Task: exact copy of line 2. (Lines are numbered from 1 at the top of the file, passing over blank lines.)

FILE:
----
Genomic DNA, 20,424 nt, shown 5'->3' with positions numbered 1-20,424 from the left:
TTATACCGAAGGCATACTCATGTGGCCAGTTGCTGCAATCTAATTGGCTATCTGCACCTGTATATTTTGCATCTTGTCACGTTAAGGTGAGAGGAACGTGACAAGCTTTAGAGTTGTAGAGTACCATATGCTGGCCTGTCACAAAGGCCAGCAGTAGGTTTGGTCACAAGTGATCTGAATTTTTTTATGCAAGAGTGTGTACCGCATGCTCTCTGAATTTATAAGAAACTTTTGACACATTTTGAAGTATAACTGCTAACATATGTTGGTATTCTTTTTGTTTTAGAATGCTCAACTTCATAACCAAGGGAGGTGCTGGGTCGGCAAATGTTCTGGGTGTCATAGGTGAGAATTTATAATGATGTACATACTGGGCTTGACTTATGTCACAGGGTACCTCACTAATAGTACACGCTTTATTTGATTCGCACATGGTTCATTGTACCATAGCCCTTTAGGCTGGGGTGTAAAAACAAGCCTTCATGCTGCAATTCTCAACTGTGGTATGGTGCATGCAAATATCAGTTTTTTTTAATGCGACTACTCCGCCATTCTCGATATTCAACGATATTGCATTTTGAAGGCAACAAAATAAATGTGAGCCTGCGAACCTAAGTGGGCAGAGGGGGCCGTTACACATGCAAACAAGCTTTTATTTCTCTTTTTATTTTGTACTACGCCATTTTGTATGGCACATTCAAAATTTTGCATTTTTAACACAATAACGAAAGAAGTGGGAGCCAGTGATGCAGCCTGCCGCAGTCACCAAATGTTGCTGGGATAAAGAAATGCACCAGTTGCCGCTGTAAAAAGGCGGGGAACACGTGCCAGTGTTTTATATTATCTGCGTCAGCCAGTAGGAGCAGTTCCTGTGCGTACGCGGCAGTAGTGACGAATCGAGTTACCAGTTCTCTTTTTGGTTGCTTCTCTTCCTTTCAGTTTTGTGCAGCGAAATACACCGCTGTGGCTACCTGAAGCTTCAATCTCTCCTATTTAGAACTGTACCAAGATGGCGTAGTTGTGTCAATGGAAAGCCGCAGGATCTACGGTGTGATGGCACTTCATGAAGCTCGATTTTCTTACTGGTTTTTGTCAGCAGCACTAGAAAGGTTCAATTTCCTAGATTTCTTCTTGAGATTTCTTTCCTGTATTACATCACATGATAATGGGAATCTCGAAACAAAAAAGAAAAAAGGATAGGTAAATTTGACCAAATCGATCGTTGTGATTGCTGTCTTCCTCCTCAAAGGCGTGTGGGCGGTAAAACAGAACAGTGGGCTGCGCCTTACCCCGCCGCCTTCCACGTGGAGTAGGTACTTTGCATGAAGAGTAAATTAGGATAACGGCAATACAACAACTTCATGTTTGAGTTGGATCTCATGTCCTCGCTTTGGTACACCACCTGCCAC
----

TTATACCGAAGGCATACTCATGTGGCCAGTTGCTGCAATCTAATTGGCTATCTGCACCTGTATATTTTGCATCTTGTCACGTTAAGGTGAGAGGAACGTGACAAGCTTTAGAGTTGTAGAGTACCATATGCTGGCCTGTCACAAAGGCCAGCAGTAGGTTTGGTCACAAGTGATCTGAATTTTTTTATGCAAGAGTGTGTACCGCATGCTCTCTGAATTTATAAGAAACTTTTGACACATTTTGAAGTATAACTGCTAACATATGTTGGTATTCTTTTTGTTTTAGAATGCTCAACTTCATAACCAAGGGAGGTGCTGGGTCGGCAAATGTTCTGGGTGTCATAGGTGAGAATTTATAATGATGTACATACTGGGCTTGACTTATGTCACAGGGTACCTCACTAATAGTACACGCTTTATTTGATTCGCACATGGTTCATTGTACCATAGCCCTTTAGGCTGGGGTGTAAAAACAAGCCTTCATGCTGCAATTCTCAACTGTGGTATGGTGCATGCAAATATCAGTTTTTTTTAATGCGACTACTCCGCCATTCTCGATATTCAACGATATTGCATTTTGAAGGCAACAAAATAAATGTGAGCCTGCGAACCTAAGTGGGCAGAGGGGGCCGTTACACATGCAAACAAGCTTTTATTTCTCTTTTTATTTTGTACTACGCCATTTTGTATGGCACATTCAAAATTTTGCATTTTTAACACAATAACGAAAGAAGTGGGAGCCAGTGATGCAGCCTGCCGCAGTCACCAAATGTTGCTGGGATAAAGAAATGCACCAGTTGCCGCTGTAAAAAGGCGGGGAACACGTGCCAGTGTTTTATATTATCTGCGTCAGCCAGTAGGAGCAGTTCCTGTGCGTACGCGGCAGTAGTGACGAATCGAGTTACCAGTTCTCTTTTTGGTTGCTTCTCTTCCTTTCAGTTTTGTGCAGCGAAATACACCGCTGTGGCTACCTGAAGCTTCAATCTCTCCTATTTAGAACTGTACCAAGATGGCGTAGTTGTGTCAATGGAAAGCCGCAGGATCTACGGTGTGATGGCACTTCATGAAGCTCGATTTTCTTACTGGTTTTTGTCAGCAGCACTAGAAAGGTTCAATTTCCTAGATTTCTTCTTGAGATTTCTTTCCTGTATTACATCACATGATAATGGGAATCTCGAAACAAAAAAGAAAAAAGGATAGGTAAATTTGACCAAATCGATCGTTGTGATTGCTGTCTTCCTCCTCAAAGGCGTGTGGGCGGTAAAACAGAACAGTGGGCTGCGCCTTACCCCGCCGCCTTCCACGTGGAGTAGGTACTTTGCATGAAGAGTAAATTAGGATAACGGCAATACAACAACTTCATGTTTGAGTTGGATCTCATGTCCTCGCTTTGGTACACCACCTGCCAC